In a matter of 221 trading days, the S&P BSE Sensex and the Nifty 50 have recorded absolute gains of 102.2% and 103.1%, respectively. From their 52-week lows of 25,638.9 points and 7,511.1 points on March 24, 2020, the Sensex and Nifty have recovered 26,197 and 7,746 points each to reach new life-highs of 51,835.86 and 15,257.1, respectively.

But, the burgeoning benchmark indices are exerting a lot of pressure on the country's equity mutual funds (MFs). According to industry data from the Association of Mutual Funds in India (AMFI), equity MFs recorded their seventh consecutive month of net outflows since July 2020, totalling ₹42,257 crore. While fund mobilisations added to a little over ₹1.27 lakh crore in these seven months, redemptions in the period were nearly ₹1.70 lakh crore.

In January, the latest month for which AMFI released industry data, against the mobilisation of ₹24,130 crore, equity MFs recorded redemptions worth ₹33,384 crore—the second–highest in last 12 months after ₹36,220 crore in December—a net outflow of ₹9,253 crore. This is the third-highest net outflow after ₹12,917 crore in November 2020 and ₹10,147 crore in December 2020.

Overall, the MF industry's assets under management (AUM) hit ₹30.5 lakh crore in January—a 9.5% annual growth compared to ₹27.9 lakh crore in January last year. Compared to March last year, when the industry AUM dipped to ₹22.2 lakh crore, the absolute increase of ₹8.24 lakh crore in March works out to a growth of 37% in a matter of 10 months.

But compared to the industry's record AUM of a little over ₹31 lakh crore in December, the January industry AUM of ₹30.5 lakh crore depicts a monthly decline of over ₹52,345 crore—a reduction of 1.7%. Commenting on the latest set of industry data, AMFI chief executive N. S. Venkatesh points out that January 2021 saw measured maturity–driven redemptions led by smart, goal–based investing and the desire to book profits with equity indices reaching all–time highs.

Venkatesh sees respite in the fact that inflows continued through the systematic investment plan (SIP) route, which saw 8.78 lakh new SIP accounts in January, while the monthly net SIP contribution stood at a little over ₹8,023 crore.

On the debt side, Venkatesh adds that owing to regulatory measures to ease liquidity, and also the stance to hold on to the policy rates, some of the debt categories—such as corporate bond funds, banking and PSU funds, short duration funds—have seen positive flows. “Even the credit risk funds are now moving into positive flows, given that the risk–return dynamics are working in favour of retail investors,” Venkatesh says.

While non-equity AUM forms a major chunk of the industry AUM, it is also not prone to severe volatility which is the case with equity MFs. And the challenges for the fund managers at large get reflected in the daily trade data dispensed by the Securities and Exchange Board of India (SEBI).

Barring January, February, March, and May of 2020, the monthly total of net equity investments of MFs has been negative till February 5 this year. In fact, the total net outflows on the equity front added up to nearly ₹1.08 lakh crore in the eight months of consecutive outflows from June 2020 to January 2021. And, the net equity outflow of ₹5,678 crore, until February 5, pushed the total to a little over ₹1.13 lakh crore.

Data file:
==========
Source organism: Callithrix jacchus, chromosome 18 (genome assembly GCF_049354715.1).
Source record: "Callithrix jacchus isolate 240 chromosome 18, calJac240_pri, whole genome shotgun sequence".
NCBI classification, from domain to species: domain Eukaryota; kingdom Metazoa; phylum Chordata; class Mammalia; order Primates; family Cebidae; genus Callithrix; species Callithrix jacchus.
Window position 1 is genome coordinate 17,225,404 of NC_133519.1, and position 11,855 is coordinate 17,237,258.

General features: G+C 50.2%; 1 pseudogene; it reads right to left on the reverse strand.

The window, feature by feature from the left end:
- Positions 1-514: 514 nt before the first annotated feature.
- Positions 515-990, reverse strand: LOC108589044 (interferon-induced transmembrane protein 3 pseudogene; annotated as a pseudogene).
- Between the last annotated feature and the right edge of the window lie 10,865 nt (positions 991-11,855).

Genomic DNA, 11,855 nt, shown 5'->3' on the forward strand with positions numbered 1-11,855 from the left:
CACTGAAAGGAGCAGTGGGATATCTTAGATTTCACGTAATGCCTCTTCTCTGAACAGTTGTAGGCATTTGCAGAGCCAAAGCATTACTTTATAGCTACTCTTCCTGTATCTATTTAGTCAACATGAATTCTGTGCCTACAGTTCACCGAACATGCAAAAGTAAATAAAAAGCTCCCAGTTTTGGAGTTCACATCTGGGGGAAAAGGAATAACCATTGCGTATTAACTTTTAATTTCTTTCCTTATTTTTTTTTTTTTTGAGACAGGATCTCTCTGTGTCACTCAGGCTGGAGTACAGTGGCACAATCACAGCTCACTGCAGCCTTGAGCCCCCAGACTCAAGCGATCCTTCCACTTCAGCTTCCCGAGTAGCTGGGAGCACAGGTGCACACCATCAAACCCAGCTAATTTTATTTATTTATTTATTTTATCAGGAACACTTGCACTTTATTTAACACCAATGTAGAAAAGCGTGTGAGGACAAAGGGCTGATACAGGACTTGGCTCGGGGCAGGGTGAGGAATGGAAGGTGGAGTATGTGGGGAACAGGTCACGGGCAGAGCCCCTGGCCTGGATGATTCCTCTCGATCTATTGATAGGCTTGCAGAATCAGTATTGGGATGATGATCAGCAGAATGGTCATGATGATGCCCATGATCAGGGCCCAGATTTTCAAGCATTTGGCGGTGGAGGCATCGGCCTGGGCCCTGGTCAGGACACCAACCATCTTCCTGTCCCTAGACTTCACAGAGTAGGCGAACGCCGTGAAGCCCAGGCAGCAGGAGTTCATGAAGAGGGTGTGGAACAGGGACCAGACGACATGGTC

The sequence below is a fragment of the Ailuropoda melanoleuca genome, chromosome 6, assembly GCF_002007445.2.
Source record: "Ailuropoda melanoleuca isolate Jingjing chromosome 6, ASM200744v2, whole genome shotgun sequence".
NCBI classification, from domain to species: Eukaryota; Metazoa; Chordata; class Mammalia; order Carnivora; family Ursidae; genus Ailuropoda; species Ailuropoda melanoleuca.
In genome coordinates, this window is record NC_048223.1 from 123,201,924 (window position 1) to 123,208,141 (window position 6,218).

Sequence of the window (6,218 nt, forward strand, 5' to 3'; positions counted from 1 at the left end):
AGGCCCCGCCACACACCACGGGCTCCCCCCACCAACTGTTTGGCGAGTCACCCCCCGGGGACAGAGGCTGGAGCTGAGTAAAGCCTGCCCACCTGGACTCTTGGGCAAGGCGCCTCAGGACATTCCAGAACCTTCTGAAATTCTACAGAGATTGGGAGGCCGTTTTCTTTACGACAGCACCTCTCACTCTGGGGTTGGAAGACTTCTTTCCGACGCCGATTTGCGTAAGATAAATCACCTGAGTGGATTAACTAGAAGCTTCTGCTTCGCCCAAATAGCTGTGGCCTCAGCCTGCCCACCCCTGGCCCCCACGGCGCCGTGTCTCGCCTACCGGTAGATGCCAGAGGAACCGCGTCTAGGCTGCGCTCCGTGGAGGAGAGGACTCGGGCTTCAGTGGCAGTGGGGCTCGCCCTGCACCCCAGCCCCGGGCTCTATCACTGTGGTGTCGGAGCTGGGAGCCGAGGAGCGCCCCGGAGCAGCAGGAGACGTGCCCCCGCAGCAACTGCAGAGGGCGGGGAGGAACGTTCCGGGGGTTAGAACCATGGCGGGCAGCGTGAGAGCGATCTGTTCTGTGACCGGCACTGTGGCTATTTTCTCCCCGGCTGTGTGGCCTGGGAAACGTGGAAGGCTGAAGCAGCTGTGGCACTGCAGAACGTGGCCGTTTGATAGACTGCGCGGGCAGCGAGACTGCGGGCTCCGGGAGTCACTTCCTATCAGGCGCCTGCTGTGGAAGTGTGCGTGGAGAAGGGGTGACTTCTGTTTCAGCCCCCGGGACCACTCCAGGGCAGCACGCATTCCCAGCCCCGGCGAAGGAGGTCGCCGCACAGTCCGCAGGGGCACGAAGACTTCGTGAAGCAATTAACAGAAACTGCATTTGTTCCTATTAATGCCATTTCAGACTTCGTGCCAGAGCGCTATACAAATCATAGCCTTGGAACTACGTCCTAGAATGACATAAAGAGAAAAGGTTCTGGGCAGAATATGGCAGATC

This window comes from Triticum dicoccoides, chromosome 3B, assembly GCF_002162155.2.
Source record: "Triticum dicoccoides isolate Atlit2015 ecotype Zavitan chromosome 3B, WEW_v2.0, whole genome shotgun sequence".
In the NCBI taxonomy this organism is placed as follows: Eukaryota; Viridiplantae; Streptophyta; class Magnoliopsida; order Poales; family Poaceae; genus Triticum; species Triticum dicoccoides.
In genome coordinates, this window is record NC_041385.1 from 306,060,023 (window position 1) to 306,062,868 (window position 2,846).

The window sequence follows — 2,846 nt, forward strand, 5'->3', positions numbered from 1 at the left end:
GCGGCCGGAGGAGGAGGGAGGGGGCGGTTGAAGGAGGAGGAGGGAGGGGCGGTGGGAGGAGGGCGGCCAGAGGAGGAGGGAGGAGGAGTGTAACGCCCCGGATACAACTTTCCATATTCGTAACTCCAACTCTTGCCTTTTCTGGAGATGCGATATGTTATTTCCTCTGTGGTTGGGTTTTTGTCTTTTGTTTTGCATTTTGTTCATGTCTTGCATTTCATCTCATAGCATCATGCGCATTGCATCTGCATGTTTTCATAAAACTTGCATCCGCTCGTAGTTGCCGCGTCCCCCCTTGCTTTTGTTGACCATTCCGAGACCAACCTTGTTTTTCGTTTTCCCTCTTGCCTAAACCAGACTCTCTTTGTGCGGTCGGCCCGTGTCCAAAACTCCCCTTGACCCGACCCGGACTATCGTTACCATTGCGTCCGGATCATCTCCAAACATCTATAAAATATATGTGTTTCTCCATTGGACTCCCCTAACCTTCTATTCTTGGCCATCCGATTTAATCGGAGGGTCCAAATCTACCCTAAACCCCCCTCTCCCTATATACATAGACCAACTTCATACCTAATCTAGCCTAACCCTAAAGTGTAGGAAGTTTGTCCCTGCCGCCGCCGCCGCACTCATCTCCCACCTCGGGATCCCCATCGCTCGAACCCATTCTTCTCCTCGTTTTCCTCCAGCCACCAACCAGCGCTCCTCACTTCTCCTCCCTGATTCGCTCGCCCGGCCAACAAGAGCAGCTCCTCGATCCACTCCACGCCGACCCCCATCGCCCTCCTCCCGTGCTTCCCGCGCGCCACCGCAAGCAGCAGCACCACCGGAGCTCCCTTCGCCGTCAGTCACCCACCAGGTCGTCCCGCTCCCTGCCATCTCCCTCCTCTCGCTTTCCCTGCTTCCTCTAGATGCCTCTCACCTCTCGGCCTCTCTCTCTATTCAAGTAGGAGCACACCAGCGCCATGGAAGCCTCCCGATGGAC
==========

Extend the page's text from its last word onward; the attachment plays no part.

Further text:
While speaking to Fortune India, AMFI's Venkatesh reasons that the benchmark indices will keep on hitting new highs and at every level there would be an entry and exit point for investors. “Investors will see different points of profits that they are taking,” he says.

Venkatesh does not deny the fact that there are repeated monthly outflows from equity MFs. However, he explains that investors are riding the wave, which is visible in the outflows from equity funds. Moreover, the fact is that the industry continues to be on a growth path, as there are new entrants in the MF industry. “Investors will keep riding the wave,” Venkatesh says.

For him, investors are going to ride the curve from their entry level to the new level, while the benchmark indices will continue to outperform. And this is something he advocates only as far as the benchmark indices are concerned, since index investors need not have to keep anything in cash. However, MFs keep around 5%-6% of the AUM in cash.

Also, benchmark indices do not have dividend reinvestments. “Such peculiar factors will lead to different returns being generated between actively managed funds and benchmark indices,” Venkatesh says.

When it comes to stability on equity MFs’ mobilisation–redemption–outflow front, Venkatesh is of the view that by April this year there would be some level of improvement. But, the frenzy on the bourses seems to be endless, as new life–highs become frequent, almost becoming a norm.

For the MF industry, the January industry data pack reveals one piece of good news: a single scheme (ICICI Prudential Business Cycle fund) mopped up ₹4,185 crore through the new fund offering (NFO) route. The year 2020 witnessed three months of complete lull, followed by 24 equity NFOs mopping up ₹14,755 crore in total—a growth of 37.3% compared to ₹10,749 crore raised through 37 equity NFOs in 2019.

While the January NFO mop-up works out to a cool 28.4% of the 2020 total of ₹14,755 crore, it also seems to validate Venkatesh’s view that ‘investors will keep riding the wave’.

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